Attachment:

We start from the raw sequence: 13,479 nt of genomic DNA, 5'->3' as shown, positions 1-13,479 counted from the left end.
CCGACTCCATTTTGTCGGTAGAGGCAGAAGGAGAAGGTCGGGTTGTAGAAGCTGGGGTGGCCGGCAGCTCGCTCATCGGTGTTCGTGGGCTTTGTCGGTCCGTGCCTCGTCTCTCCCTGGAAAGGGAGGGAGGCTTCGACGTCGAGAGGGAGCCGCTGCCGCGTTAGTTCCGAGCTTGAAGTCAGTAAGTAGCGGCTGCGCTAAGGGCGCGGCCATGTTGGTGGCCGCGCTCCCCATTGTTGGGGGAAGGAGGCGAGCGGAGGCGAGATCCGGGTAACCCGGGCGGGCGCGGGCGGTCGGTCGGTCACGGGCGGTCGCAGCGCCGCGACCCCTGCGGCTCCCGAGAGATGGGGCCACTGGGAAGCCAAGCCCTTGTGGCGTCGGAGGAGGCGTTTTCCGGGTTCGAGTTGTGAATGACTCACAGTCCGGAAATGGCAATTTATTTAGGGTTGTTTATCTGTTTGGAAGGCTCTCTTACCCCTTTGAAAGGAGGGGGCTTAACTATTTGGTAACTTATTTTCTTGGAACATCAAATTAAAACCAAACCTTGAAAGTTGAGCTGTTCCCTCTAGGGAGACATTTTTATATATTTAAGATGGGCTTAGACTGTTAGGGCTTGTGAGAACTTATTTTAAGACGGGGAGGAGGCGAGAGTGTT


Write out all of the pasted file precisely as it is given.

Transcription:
We start from the raw sequence: 13,479 nt of genomic DNA, 5'->3' as shown, positions 1-13,479 counted from the left end.
CCGACTCCATTTTGTCGGTAGAGGCAGAAGGAGAAGGTCGGGTTGTAGAAGCTGGGGTGGCCGGCAGCTCGCTCATCGGTGTTCGTGGGCTTTGTCGGTCCGTGCCTCGTCTCTCCCTGGAAAGGGAGGGAGGCTTCGACGTCGAGAGGGAGCCGCTGCCGCGTTAGTTCCGAGCTTGAAGTCAGTAAGTAGCGGCTGCGCTAAGGGCGCGGCCATGTTGGTGGCCGCGCTCCCCATTGTTGGGGGAAGGAGGCGAGCGGAGGCGAGATCCGGGTAACCCGGGCGGGCGCGGGCGGTCGGTCGGTCACGGGCGGTCGCAGCGCCGCGACCCCTGCGGCTCCCGAGAGATGGGGCCACTGGGAAGCCAAGCCCTTGTGGCGTCGGAGGAGGCGTTTTCCGGGTTCGAGTTGTGAATGACTCACAGTCCGGAAATGGCAATTTATTTAGGGTTGTTTATCTGTTTGGAAGGCTCTCTTACCCCTTTGAAAGGAGGGGGCTTAACTATTTGGTAACTTATTTTCTTGGAACATCAAATTAAAACCAAACCTTGAAAGTTGAGCTGTTCCCTCTAGGGAGACATTTTTATATATTTAAGATGGGCTTAGACTGTTAGGGCTTGTGAGAACTTATTTTAAGACGGGGAGGAGGCGAGAGTGTT